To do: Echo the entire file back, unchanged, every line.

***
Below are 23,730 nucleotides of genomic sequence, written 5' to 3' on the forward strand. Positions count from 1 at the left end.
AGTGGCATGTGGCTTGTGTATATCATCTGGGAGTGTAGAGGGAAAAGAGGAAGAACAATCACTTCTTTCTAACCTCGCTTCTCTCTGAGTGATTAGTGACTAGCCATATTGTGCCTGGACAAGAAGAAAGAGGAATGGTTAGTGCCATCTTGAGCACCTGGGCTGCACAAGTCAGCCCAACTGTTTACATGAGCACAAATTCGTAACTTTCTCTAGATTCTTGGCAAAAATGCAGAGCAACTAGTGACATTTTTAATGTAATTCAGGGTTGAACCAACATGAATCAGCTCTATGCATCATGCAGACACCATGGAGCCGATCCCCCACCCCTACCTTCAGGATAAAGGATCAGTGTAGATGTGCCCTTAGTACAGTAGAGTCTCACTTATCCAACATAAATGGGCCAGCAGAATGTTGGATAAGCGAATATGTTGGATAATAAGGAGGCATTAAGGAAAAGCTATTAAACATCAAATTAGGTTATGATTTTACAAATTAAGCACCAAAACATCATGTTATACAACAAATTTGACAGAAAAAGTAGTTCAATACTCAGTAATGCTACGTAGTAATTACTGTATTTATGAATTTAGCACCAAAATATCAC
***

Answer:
Below are 23,730 nucleotides of genomic sequence, written 5' to 3' on the forward strand. Positions count from 1 at the left end.
AGTGGCATGTGGCTTGTGTATATCATCTGGGAGTGTAGAGGGAAAAGAGGAAGAACAATCACTTCTTTCTAACCTCGCTTCTCTCTGAGTGATTAGTGACTAGCCATATTGTGCCTGGACAAGAAGAAAGAGGAATGGTTAGTGCCATCTTGAGCACCTGGGCTGCACAAGTCAGCCCAACTGTTTACATGAGCACAAATTCGTAACTTTCTCTAGATTCTTGGCAAAAATGCAGAGCAACTAGTGACATTTTTAATGTAATTCAGGGTTGAACCAACATGAATCAGCTCTATGCATCATGCAGACACCATGGAGCCGATCCCCCACCCCTACCTTCAGGATAAAGGATCAGTGTAGATGTGCCCTTAGTACAGTAGAGTCTCACTTATCCAACATAAATGGGCCAGCAGAATGTTGGATAAGCGAATATGTTGGATAATAAGGAGGCATTAAGGAAAAGCTATTAAACATCAAATTAGGTTATGATTTTACAAATTAAGCACCAAAACATCATGTTATACAACAAATTTGACAGAAAAAGTAGTTCAATACTCAGTAATGCTACGTAGTAATTACTGTATTTATGAATTTAGCACCAAAATATCAC